DR350 Thread

Discussion in 'Thumpers' started by leonphelps, May 16, 2007.

  1. Greg Bender

    Greg Bender Long timer

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    Yes, definitely a CV carb. Looks like the CV carb fit to all of the street models (AFAIK). As to any California connection or set up, your guess is as good as mine.

    I swapped from a used pumper to a new pumper and was very pleased with the improvement over my worn original pumper.

    Then, in an attempt to gain more miles range without carrying extra fuel, I swapped to a used (but in good condition) CV carb. Indeed, my miles range went up - satisfying my goal. I've set my CV carb up as stock for my 1993 model year dirt model (including the "turns out" for the mixture screw). While my diaphragm was not torn, it was extremely difficult to seat properly while getting the black plastic cover back on top. I replaced it and found performance to improve slightly (indicating a tiny leak, perhaps?). At any rate, I remain satisfied enough that I sold both pumper carbs and am living quite happily with my CV carb.

    Regards,

    Gregory Bender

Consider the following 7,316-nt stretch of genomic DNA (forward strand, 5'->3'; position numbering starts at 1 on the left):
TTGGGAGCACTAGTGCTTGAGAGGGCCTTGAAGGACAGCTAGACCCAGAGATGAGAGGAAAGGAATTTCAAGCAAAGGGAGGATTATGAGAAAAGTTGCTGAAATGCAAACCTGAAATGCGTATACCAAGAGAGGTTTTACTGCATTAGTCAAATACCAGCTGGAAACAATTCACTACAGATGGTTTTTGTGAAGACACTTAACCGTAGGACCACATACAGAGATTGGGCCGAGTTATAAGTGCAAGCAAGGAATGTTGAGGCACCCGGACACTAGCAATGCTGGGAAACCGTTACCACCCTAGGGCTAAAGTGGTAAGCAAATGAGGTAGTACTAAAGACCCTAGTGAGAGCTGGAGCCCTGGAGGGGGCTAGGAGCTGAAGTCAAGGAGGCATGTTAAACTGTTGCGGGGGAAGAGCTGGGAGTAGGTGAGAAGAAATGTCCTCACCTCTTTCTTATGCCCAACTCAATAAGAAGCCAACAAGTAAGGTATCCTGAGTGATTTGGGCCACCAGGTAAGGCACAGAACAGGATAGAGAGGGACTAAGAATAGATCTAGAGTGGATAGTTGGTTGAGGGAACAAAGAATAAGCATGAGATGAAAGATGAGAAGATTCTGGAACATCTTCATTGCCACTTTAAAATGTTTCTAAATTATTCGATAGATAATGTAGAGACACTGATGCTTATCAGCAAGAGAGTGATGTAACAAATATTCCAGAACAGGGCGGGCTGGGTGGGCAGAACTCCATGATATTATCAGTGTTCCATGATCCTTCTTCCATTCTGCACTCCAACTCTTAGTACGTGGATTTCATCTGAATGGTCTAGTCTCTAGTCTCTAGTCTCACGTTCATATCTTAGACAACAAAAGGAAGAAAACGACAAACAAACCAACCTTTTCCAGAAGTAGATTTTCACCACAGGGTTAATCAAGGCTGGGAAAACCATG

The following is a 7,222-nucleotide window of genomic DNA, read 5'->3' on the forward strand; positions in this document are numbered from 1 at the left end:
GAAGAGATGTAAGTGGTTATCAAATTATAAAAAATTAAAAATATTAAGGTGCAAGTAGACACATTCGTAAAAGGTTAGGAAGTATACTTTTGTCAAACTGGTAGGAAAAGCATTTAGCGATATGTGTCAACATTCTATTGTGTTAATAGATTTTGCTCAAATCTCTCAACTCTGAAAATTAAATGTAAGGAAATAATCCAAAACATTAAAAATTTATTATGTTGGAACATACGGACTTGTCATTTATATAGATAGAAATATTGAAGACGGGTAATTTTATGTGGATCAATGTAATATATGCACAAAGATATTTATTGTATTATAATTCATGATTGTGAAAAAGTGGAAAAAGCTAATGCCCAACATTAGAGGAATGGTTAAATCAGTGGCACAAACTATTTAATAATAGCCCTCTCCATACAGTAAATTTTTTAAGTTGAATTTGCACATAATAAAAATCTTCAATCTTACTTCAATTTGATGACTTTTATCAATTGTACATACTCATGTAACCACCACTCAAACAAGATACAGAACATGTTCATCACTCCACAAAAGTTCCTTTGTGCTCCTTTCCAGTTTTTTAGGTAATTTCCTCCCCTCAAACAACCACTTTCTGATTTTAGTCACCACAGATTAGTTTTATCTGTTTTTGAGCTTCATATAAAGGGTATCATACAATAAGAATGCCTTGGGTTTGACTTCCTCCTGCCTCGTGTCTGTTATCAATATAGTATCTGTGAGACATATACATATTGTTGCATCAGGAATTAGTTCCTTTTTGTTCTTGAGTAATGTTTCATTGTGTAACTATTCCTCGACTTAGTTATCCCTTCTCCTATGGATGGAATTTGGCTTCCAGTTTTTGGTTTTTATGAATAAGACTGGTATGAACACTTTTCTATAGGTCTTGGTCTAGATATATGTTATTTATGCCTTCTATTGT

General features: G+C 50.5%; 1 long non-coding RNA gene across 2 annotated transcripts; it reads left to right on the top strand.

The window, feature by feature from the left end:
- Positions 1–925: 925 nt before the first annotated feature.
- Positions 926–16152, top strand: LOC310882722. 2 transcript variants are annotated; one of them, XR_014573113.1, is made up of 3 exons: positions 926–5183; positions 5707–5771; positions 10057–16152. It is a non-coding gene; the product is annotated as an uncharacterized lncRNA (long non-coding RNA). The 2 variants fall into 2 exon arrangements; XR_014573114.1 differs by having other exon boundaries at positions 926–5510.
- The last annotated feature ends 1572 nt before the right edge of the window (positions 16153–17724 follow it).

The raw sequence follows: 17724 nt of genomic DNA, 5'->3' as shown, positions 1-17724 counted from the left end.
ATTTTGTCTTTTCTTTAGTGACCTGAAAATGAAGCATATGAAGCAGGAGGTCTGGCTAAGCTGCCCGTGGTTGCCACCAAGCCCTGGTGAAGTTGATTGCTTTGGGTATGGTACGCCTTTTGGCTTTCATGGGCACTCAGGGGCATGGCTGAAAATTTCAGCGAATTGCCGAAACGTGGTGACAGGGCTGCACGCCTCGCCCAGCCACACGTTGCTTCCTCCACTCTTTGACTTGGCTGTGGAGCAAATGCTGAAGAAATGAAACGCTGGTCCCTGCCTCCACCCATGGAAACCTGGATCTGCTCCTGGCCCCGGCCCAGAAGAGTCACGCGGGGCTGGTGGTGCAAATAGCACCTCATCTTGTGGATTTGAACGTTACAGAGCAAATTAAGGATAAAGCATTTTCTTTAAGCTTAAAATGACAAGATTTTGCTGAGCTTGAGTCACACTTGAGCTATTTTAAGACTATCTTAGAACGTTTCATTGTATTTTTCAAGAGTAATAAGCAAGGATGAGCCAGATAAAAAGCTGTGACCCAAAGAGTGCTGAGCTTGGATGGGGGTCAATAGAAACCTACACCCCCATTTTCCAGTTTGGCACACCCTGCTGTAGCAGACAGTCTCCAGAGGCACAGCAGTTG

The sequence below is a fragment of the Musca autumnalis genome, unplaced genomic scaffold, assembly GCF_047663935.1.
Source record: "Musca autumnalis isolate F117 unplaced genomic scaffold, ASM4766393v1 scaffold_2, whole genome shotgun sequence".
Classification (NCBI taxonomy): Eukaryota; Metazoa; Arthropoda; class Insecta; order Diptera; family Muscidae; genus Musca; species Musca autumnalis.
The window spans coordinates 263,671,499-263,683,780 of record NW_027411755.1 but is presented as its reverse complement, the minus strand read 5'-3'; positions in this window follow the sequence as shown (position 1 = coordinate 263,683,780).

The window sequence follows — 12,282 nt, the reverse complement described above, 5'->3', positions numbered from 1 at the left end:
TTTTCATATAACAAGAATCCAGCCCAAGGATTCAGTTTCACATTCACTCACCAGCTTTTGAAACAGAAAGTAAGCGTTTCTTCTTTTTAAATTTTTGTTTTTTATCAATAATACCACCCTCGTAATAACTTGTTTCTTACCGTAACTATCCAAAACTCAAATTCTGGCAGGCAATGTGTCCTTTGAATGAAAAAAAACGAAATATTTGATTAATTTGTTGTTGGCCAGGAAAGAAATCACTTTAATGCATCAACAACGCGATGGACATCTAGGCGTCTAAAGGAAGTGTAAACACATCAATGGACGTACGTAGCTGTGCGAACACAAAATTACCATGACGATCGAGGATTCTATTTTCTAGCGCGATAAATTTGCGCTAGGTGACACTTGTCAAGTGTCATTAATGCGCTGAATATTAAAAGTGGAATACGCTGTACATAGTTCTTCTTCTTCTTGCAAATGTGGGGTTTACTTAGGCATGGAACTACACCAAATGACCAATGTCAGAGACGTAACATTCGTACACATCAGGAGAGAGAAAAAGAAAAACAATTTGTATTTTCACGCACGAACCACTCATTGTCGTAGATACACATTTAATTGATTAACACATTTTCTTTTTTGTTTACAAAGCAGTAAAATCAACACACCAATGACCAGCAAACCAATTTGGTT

2. mustangwagz

    mustangwagz Been here awhile

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    You got yourself a Gas sipping CV right there my friend. If you want 60+ mpg, thats the carb to have. Is for me anyhow! lol i was half tempted to drop 400 bucks and buy the pumper setup a while back...but instead i didnt, just kept cruising my 60+mpg. With my sprocket combo and weight, along with riding rather sensibly i push REALLY close to 80mpg outta mine. its insane. When i first bought and rode thsi bike i though something was wrong. lol but then i started readin on here and suddenly the facts started coming out and i was Tickled pink! lol
  3. markk900

    markk900 Been here awhile

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    I don't think there are any physical differences between the various IDs of the BST33 - I think they were marked to make it easier to ensure the right carb for a given market was installed at the factory. If my assumption is correct, the only difference is jetting.

    I did a little looking myself and from what I can tell the jetting you have is probably the leanest of any of the DRs....stock main jets go as high as 132.5 for other markets, and correspondingly richer pilot/air/etc settings. Which is probably why that model is such a gas sipper.....

    I think some experimentation is in order - you can clearly go richer on the jet and the needle even with everything else stock, but as others have said you might not be happy with the results.....personally, on my canadian DR I went with the airbox mod and richened everything up for better response in the woods, but I wasn't worried about outright mileage. I'm happy, other than with a bit of surging on pavement at steady throttle....that I am told requires a pumper to really correct.